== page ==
Every time I speak at a writers’ conference, and every time I foolishly wander into an Internet chat room, I can expect to hear certain questions from aspiring authors. Sooner or later, in one form or another, one question always seems to come up:
Why won’t agents and editors tell me why they rejected my book? Or worse, why won’t they answer at all?
As a writer, I certainly feel their pain; how can I ever hope to improve, if no one will tell me what needs improving? But after three years as agent, it’s easy to see the other side.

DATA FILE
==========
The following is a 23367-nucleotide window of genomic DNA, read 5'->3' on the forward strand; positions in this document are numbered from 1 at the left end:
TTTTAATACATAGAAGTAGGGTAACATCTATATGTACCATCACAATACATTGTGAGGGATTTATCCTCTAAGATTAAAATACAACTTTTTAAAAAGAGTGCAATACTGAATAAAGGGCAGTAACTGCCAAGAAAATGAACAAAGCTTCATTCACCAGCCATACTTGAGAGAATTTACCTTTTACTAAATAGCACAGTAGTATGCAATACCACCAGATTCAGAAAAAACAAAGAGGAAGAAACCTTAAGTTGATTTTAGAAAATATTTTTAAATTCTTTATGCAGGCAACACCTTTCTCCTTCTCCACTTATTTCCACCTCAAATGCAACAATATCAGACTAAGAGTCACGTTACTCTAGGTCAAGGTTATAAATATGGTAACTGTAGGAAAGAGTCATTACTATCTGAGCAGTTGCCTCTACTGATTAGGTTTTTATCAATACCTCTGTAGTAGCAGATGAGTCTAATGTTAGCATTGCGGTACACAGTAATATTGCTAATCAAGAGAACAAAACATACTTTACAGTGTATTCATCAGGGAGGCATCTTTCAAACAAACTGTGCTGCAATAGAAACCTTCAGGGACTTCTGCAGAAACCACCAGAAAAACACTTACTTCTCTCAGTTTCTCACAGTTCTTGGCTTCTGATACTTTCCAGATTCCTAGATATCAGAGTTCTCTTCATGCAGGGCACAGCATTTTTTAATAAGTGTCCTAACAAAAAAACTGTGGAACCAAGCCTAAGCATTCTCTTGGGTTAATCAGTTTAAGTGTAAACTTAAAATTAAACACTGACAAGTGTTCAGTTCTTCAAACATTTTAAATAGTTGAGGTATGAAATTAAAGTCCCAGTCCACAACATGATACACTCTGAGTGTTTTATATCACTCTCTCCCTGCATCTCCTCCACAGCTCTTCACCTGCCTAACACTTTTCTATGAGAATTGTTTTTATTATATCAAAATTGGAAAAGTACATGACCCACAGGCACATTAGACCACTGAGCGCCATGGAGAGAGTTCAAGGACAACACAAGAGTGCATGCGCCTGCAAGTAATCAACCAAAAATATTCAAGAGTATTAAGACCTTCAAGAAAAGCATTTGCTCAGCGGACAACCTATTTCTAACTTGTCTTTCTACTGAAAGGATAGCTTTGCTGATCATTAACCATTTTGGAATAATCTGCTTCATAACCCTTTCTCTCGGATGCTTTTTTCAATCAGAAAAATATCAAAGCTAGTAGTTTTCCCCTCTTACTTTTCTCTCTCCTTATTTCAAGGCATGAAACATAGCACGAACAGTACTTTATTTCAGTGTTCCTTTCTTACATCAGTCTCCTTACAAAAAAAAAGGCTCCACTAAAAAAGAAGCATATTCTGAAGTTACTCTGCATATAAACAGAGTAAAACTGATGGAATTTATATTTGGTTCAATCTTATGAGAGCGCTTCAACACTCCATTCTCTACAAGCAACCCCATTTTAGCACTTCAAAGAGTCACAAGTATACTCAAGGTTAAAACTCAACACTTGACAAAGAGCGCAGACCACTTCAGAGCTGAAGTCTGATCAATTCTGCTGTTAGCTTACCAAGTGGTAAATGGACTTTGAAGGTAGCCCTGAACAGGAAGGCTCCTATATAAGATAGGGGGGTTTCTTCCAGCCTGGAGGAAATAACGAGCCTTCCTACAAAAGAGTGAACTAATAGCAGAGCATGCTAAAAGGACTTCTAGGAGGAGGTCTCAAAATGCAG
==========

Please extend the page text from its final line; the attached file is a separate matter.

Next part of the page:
First, it’s not my job. I know that sounds unbelievably cold and callous, but it’s true. I’m here to identify promising writers, offer their works to prospective publishers, and then negotiate the deal. Every minute I spend away from those functions, causes me to shirk my contractual obligations to existing clients.